Even though both systems have been widely used for scientific investigations, it is still unclear how great the differences between PI and FP are in detail, and if those differences are additionally affected by other factors (such as steering phase, skier’s level, skiing mode, pitch, etc.). The development of a “correction model” for ground reaction forces determined by PI’s to estimate the “real ground reaction forces” would benefit the scientific community. Therefore, the first step was to provide detailed information on differences in the ground reaction forces determined by both systems. Consequently, the primary aims of this study were 1) to provide reference data for forces during alpine skiing measured by the PI and FP systems, and 2) to analyze if the differences between PI and FP depend on the skier’s level, skiing mode and pitch.

METHODS

Experimental design & measurement materials

For the expert group “Atomic FIS GS” skis (length = 184 cm, radius = 23 m) and for the intermediate group “Atomic Drive Fibre Sport” skis (length = 169 cm, radius = 15 m) were used in this study. All subjects were allowed to use their own ski boots. To additionally evaluate the influence of ski boot stiffness on the determined forces the values of flex index units from each ski boot was notated. This was done based on the information given by the ski boots manufacturers.

Force plate system

One portable FP produced by Kistler (Winterthur, Switzerland) was mounted under the toe binding and the other was mounted under the heel binding (Atomic Race 1018). Each plate consisted of three piezoelectric sensors (Figure 1). A charge signal of the transducer from each FP was amplified and converted into a voltage signal. Amplifiers, their power supply, supply box and data loggers were carried in a backpack (in total 4 kg) and worn by subjects (Figure 2).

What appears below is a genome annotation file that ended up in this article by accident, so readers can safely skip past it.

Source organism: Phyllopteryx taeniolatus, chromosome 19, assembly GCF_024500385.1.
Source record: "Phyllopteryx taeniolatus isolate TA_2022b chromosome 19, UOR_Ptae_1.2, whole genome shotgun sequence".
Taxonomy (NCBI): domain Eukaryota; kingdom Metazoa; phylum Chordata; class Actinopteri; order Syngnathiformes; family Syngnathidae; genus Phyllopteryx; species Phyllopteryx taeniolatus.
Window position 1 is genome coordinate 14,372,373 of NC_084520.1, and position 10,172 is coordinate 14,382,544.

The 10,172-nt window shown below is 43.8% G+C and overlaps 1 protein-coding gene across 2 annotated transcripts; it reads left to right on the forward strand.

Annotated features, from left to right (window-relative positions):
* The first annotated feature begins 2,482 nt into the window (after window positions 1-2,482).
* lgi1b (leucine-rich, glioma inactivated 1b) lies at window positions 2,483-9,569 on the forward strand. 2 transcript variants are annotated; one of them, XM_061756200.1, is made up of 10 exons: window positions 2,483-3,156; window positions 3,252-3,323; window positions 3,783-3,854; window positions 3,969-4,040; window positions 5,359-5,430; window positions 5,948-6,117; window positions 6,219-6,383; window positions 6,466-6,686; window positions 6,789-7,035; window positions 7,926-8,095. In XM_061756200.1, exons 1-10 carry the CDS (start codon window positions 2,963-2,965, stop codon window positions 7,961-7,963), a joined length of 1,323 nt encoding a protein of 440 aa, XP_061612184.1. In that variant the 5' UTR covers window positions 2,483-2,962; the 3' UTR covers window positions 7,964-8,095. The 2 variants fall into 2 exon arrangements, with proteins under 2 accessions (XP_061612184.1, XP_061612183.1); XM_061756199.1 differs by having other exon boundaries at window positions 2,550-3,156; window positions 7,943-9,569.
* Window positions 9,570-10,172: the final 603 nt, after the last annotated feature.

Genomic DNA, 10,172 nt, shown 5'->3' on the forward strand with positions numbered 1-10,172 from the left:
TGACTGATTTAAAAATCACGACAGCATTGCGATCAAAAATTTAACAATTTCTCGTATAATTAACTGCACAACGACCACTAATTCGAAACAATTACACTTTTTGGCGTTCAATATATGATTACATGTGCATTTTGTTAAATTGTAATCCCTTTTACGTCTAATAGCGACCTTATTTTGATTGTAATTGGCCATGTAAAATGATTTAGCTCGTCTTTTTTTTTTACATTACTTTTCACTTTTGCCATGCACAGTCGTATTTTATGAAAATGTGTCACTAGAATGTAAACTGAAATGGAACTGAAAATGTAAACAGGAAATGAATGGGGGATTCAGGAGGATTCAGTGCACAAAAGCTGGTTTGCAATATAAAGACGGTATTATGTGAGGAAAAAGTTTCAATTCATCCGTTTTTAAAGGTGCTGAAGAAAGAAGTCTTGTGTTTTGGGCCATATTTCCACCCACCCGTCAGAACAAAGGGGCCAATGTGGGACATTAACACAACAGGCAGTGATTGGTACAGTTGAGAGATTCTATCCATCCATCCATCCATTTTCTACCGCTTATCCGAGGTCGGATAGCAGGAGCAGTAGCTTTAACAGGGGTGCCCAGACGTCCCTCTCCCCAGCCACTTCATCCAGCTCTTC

Pressure insole system

The Pedar PI (Pedar, Novel, Munich, Germany) was located inside the boots of all skiers. The optimal insole size for each subject’s inner boots was selected and inserted into inner ski boots in place of the normal insoles. The Novel data logger, battery pack, and trigger switch were carried in a belt (in total 1 kg) that was attached to the Kistler backpack. Before the field test, all pressure insoles were recalibrated in the laboratory using the standard calibration procedure from Novel (Novel manual p71~, 2007). The sampling frequency of both systems was at 100Hz which represents the maximum sampling rate of the Novel system. At the beginning and the end of each trial, subjects were asked to stomp the downhill ski once to synchronize force-time histories of the two kinetic systems and the video camera (HDR- HC1E, Sony, Tokyo, Japan), which was used for documentation and identification of turn phases.

Subjects & data collection

The subjects for this study were recruited based on a ski-course which took place prior to this project. In total twenty subjects were recruited and assigned to either the expert or the intermediate level group, based on Austrian Ski Teaching Concept (Wörndle et al., 2011). The expert level group consisted of ski racers or certified ski instructors. The intermediate level group consisted of advanced skiers, who are able to ski on flat and steep slopes with short and long radii turns.